Hydroponic vs. Aquaponic Gardens: The Differences, and Which Is Better?

Hydroponic vs. Aquaponic Gardens: The Differences, and Which Is Better?

At its most basic, aquaponics is nothing more than a plant grown in symbiosis (a mutually-beneficial relationship) with fish or other aquatic creatures. If you have weeds or plants in your aquarium, you are practicing aquaponics.

An aquaponics system is closed-system permaculture with three components:

  1. Fish
  2. Plants
  3. Bacteria

These three components live side-by-side and work together to create an environment that is mutually advantageous. This means that the correct balance of each is required for the system to be healthy and functional. Achieving this balance, the pursuit of which is a little addictive is the main goal of the aquaponic grower.

The needs of a plant in an aquaponics system

The needs of a plant are simple: air, water, and nutrients. When provided with these essentials, plants then use the process of photosynthesis to convert ambient light into glucose, which is the building block of all vegetable matter.

Aquaponics system

Plants require a range of nutrients in different amounts in order to photosynthesize successfully. The beauty of aquaponics is that fish can provide plants with these nutrients. It is no wonder that plants love fish!

In a standard garden, animal manures might be used to provide plants with the nutrients that they need to grow. However, these manures must be composted or processed in order to make the nutrients they contain accessible.

In the same way, an aquaponic system functions when bacteria process fish waste, converting it into nitrates. This provides the plants with the nutrients they need to grow in a highly accessible form.

The Aquaponics cycle

The aquaponics cycle begins when fish are fed, and create waste. This waste is largely ammonia, which can be fatal to fish at high levels. Therefore, nitrifying bacteria break it down into plant food. In absorbing this food, plants filter the water, which is then returned to the fish tank.

A basic Aquaponics cycle

Hydroponic and aquaponic gardening: How does aquaponics differ?

Some people might think hydroponic and aquaponic gardening is very similar, and in some regards there are similarities, but there are certainly significant differences between the two methods of gardening. Whereas the hydroponic garden is a garden without soil, the aquaponic garden focuses mainly on a symbiosis of nutrients between plants and fishes. Also, both systems are very different from regular gardening as well. In a regular garden, the needs of plants are generally provided for in a more natural way:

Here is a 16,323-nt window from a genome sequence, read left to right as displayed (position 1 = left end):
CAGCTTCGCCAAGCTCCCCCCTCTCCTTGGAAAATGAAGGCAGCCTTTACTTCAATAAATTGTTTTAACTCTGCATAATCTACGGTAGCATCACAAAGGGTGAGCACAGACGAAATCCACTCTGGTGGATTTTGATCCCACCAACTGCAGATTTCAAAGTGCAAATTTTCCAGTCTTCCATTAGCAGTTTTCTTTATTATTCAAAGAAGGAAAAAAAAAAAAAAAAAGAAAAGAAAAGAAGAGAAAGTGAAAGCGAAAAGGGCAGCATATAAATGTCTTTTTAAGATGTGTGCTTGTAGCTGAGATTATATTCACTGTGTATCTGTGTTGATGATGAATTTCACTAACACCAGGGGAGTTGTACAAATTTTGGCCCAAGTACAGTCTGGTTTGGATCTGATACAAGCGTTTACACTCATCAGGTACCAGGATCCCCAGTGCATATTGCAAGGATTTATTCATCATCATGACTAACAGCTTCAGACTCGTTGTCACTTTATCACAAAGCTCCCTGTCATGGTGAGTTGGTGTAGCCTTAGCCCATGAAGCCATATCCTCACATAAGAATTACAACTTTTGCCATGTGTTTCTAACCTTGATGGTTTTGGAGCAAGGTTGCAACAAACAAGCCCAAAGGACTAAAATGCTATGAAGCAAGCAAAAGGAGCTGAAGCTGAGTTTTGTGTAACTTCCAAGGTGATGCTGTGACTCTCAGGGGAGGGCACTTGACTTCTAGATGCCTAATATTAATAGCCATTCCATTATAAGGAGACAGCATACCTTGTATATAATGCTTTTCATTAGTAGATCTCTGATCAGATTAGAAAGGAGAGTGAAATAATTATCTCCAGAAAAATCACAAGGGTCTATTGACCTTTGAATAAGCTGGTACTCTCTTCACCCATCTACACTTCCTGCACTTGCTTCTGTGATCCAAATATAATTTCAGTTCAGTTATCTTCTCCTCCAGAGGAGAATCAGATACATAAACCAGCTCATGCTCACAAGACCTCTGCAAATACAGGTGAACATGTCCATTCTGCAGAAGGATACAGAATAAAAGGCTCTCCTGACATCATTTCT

• Sun provides light
  • Rain provides water and may be supplemented with irrigation
  • Soil provides a growing media and the nutrients that plants require

Growers may also improve the soil and provide plants with additional nutrients using fertilizers and composts.

Hydroponic garden

In a hydroponic garden, on the other hand, the growing environment is more controlled:

  • Plants are grown in an inert media
  • Water is constantly cycled past plant roots, providing hydration
  • Nutrients are provided in the cycling water and come from custom-made, chemical mixes

Advantages of hydroponics

The advantages of hydroponics over regular gardens include the improved hydration, as well as the higher level of control that growers have over the nutrients available to plants. Nutrient solutions are customized to suit plant species and their stage in the growth cycle, leading to more consistent yields and improved production overall.

In comparison with natural gardening, aquaponic systems are similar to hydroponics with one key difference – nutrients in the cycle come from fish, which produce waste that is then converted into available plant food by bacteria.

Why choose aquaponics and what are the benefits?

While aquaponics is not as exact as hydroponics when providing for specific crop needs, it is more economical: Aquaponics does not require expensive chemical inputs, has less waste-water and provides the grower with two crops (fish and plants) from the same space and inputs.

Aquaponic systems are also highly adaptable, making them a suitable garden choice for a variety of different climates, locations, spaces, and needs. The systems are surprisingly simple to set up. They can be small or large, located indoors or outside, and can successfully support any number of aquatic creatures and plant species.

Health and food security

Aquaponics also appeals to those concerned with health and food security. The fish and vegetables produced in the system are more reliable than those produced commercially, as aquaponics is naturally organic and the grower knows exactly what their produce has come into contact with. Additionally, oily fish such as carp and trout raised in an aquaponic system on a controlled died have higher levels of omega-3 fatty acids, which have been linked to cancer prevention and other health benefits, than fish from commercial sources.